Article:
Professional Development – Truss Design A Trick My Day Job Never Taught Me That GDI Did: Part 4
I have written in my past 2 posts about things I learned while in Professional Development with Gould Design, Inc. that I never learned at my day job. This post, since I am now out of Professional Development or as we call it “PD” and am a designer I would like to touch base on how all those things that I learned have now helped me in my career and talk a little bit about what I have learned that isn’t a part of the actual job of designing.
With the learning experience in PD, it brought excitement and lots of energy because I am one of those people who thrive on learning. I can’t get enough. But with that, it also brought confusion and disappointment. Since I was employed by a USA manufacturer, GDI would only allow me to perform design work in Canada. I have heard about integrity in action, but I have never quite seen it in action like this before.
You see, Canada does things almost completely different from we do it here in my area of the USA. I went into PD thinking, I got this. There is no plan I haven’t seen. Well lo-and behold, bam! Right out the gate with the first exercise of drawing in roof planes by hand and calculating out heels by hand, I didn’t do as well as I had liked. I nailed drawing in the roof lines but completely whiffed on the heel heights. This was because here in my area, we don’t have a set heel height to use. Typically if a plan doesn’t spec one, I use an 8” energy heel for code. There aren’t any soffit heights to match as Canada has.
That right there told me, man; you have a lot to learn. Then there was the cladding issue. Here in my area, a lot of builders either do not use it or dimensions are given from stud to stud. Very rarely is a plan any different. With Canada, that is not the case. Everything is dimensioned from outside cladding to outside cladding. So you need to know your stuff when it comes to material that is being used. With that, Canada takes into account of the heel heights with the thickness of the cladding. Not so for us here in my area. It was quite the learning experience in the first few weeks of PD trying to figure it all out. But because of it, as I have said, I believe I am a much better designer because of it. Not only do I have a very good understanding of most USA framing tendencies, I now understand framing tendencies north of the border.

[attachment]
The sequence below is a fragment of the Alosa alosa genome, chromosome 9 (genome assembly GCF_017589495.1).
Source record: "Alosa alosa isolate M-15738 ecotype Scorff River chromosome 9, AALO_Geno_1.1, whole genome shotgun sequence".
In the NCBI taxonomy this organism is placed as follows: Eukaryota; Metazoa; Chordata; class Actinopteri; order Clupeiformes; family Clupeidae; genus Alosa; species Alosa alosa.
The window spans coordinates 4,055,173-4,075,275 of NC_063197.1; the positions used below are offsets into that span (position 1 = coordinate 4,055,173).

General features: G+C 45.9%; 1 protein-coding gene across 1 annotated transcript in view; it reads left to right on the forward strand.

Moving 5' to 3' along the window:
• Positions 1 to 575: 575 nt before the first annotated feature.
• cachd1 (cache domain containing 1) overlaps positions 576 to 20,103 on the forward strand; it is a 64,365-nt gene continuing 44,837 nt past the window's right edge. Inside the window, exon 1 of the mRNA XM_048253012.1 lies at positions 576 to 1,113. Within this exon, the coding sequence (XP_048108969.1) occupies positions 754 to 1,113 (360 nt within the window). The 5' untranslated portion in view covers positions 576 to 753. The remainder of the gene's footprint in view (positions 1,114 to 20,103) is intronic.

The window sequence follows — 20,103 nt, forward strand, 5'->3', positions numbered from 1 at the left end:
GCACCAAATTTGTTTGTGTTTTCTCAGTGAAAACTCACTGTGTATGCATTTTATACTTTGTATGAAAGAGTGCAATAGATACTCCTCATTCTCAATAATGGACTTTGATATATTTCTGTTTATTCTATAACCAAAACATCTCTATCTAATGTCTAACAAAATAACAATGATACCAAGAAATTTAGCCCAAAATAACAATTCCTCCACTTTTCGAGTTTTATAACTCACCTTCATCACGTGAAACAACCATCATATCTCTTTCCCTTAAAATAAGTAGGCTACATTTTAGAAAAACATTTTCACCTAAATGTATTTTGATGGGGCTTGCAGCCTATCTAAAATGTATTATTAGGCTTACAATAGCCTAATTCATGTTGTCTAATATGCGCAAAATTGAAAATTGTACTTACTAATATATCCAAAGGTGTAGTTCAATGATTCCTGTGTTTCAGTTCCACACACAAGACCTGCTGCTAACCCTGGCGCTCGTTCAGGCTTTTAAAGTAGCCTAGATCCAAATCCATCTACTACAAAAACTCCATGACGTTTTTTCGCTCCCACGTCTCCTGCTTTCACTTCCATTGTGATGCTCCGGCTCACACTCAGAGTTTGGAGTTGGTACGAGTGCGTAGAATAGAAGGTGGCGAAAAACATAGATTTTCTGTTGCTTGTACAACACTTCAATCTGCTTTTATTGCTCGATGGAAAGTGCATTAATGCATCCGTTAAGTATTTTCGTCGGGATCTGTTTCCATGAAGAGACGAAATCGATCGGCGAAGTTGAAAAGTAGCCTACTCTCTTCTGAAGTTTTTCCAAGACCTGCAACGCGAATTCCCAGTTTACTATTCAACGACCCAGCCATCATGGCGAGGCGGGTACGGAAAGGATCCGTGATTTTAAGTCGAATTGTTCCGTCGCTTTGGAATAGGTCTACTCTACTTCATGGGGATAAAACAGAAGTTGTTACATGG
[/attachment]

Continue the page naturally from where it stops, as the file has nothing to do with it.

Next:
To sum it up, the very basic things I thought I knew, I completely took for granted!
- Heel Heights
- Soffit Drops
Overlooking these elementary points could have caused me to fail, had I not been required to enter Professional Development. I cannot imagine needing to go back and learn about these “grade school” points. I was mistaken!
One more thing I would like to point out that I have learned with PD and about GDI is the gratitude and recognition that I have gotten. It’s not that I need a pat on the back and have someone say “good job sonny, keep up the good work.” It’s that it’s kind of nice to know what you did was right. I can’t tell you enough, the gratification that I get when I go out to a job site of my biggest customer and they tell me how good of a job I am doing. Or if I make a mistake on a job, they make excuses for me as to why I messed up. It’s a great feeling.
With GDI, it’s a constant thing. Management has always made a point to let you know when you’re doing a good job. On the flip side, when you’re not doing such a good job, they have given you a way to improve. With a proven PD program, anyone can succeed. Several times GDI has been called upon to go on location to train its client’s employees. These kinds of things are what makes people grow and become stronger in their respective fields and everyday life. I hope that with these few posts I have helped shed some light on what exactly Professional Development and GDI have to offer.
You can read Part 1 in this series here.
You can read Part 2 in this series here.
You can read Part 3 in this series here.
Stay tuned for Part 5.
Zach Failing – Design Professional
Gould Design, Inc.